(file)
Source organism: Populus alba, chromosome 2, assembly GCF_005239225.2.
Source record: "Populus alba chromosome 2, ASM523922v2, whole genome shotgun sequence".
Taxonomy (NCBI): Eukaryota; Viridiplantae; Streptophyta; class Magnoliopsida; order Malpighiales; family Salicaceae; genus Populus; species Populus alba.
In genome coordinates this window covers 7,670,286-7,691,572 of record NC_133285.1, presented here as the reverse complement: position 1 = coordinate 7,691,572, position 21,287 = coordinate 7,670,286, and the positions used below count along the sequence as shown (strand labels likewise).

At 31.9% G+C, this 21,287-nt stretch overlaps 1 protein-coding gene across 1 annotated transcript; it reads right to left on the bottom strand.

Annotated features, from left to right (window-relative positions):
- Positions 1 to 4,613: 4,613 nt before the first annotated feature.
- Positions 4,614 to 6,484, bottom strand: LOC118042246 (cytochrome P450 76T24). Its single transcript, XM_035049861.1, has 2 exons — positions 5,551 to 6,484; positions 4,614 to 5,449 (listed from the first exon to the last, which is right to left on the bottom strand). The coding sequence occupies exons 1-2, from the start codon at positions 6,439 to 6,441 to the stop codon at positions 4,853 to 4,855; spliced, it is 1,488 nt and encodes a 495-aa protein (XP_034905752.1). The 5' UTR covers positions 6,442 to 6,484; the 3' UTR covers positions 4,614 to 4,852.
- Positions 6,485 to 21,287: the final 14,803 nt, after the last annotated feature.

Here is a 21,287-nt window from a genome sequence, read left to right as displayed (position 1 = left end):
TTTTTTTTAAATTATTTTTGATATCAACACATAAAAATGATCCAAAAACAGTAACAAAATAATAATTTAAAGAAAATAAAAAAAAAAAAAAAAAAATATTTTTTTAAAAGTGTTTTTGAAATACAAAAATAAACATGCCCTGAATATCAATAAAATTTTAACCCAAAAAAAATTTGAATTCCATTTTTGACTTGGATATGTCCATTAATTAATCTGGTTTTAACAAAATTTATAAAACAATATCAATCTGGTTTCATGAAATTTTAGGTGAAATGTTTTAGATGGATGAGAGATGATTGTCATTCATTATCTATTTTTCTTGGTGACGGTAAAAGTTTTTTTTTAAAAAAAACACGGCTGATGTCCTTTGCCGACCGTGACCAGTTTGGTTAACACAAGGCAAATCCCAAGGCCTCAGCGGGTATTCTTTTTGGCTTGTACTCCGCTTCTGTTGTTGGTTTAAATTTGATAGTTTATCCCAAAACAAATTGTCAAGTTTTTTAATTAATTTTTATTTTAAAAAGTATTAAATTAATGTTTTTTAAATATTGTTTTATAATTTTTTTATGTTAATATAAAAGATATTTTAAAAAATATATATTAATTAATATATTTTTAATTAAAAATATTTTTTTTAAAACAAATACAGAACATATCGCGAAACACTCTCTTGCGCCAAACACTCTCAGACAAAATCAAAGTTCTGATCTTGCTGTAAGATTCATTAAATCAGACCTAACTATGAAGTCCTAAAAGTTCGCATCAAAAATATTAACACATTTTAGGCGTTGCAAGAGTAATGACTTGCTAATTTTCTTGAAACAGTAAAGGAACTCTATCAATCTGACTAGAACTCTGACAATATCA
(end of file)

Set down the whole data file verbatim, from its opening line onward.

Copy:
Source organism: Populus alba, chromosome 2, assembly GCF_005239225.2.
Source record: "Populus alba chromosome 2, ASM523922v2, whole genome shotgun sequence".
Taxonomy (NCBI): Eukaryota; Viridiplantae; Streptophyta; class Magnoliopsida; order Malpighiales; family Salicaceae; genus Populus; species Populus alba.
In genome coordinates this window covers 7,670,286-7,691,572 of record NC_133285.1, presented here as the reverse complement: position 1 = coordinate 7,691,572, position 21,287 = coordinate 7,670,286, and the positions used below count along the sequence as shown (strand labels likewise).

At 31.9% G+C, this 21,287-nt stretch overlaps 1 protein-coding gene across 1 annotated transcript; it reads right to left on the bottom strand.

Annotated features, from left to right (window-relative positions):
- Positions 1 to 4,613: 4,613 nt before the first annotated feature.
- Positions 4,614 to 6,484, bottom strand: LOC118042246 (cytochrome P450 76T24). Its single transcript, XM_035049861.1, has 2 exons — positions 5,551 to 6,484; positions 4,614 to 5,449 (listed from the first exon to the last, which is right to left on the bottom strand). The coding sequence occupies exons 1-2, from the start codon at positions 6,439 to 6,441 to the stop codon at positions 4,853 to 4,855; spliced, it is 1,488 nt and encodes a 495-aa protein (XP_034905752.1). The 5' UTR covers positions 6,442 to 6,484; the 3' UTR covers positions 4,614 to 4,852.
- Positions 6,485 to 21,287: the final 14,803 nt, after the last annotated feature.

Here is a 21,287-nt window from a genome sequence, read left to right as displayed (position 1 = left end):
TTTTTTTTAAATTATTTTTGATATCAACACATAAAAATGATCCAAAAACAGTAACAAAATAATAATTTAAAGAAAATAAAAAAAAAAAAAAAAAAATATTTTTTTAAAAGTGTTTTTGAAATACAAAAATAAACATGCCCTGAATATCAATAAAATTTTAACCCAAAAAAAATTTGAATTCCATTTTTGACTTGGATATGTCCATTAATTAATCTGGTTTTAACAAAATTTATAAAACAATATCAATCTGGTTTCATGAAATTTTAGGTGAAATGTTTTAGATGGATGAGAGATGATTGTCATTCATTATCTATTTTTCTTGGTGACGGTAAAAGTTTTTTTTTAAAAAAAACACGGCTGATGTCCTTTGCCGACCGTGACCAGTTTGGTTAACACAAGGCAAATCCCAAGGCCTCAGCGGGTATTCTTTTTGGCTTGTACTCCGCTTCTGTTGTTGGTTTAAATTTGATAGTTTATCCCAAAACAAATTGTCAAGTTTTTTAATTAATTTTTATTTTAAAAAGTATTAAATTAATGTTTTTTAAATATTGTTTTATAATTTTTTTATGTTAATATAAAAGATATTTTAAAAAATATATATTAATTAATATATTTTTAATTAAAAATATTTTTTTTAAAACAAATACAGAACATATCGCGAAACACTCTCTTGCGCCAAACACTCTCAGACAAAATCAAAGTTCTGATCTTGCTGTAAGATTCATTAAATCAGACCTAACTATGAAGTCCTAAAAGTTCGCATCAAAAATATTAACACATTTTAGGCGTTGCAAGAGTAATGACTTGCTAATTTTCTTGAAACAGTAAAGGAACTCTATCAATCTGACTAGAACTCTGACAATATCA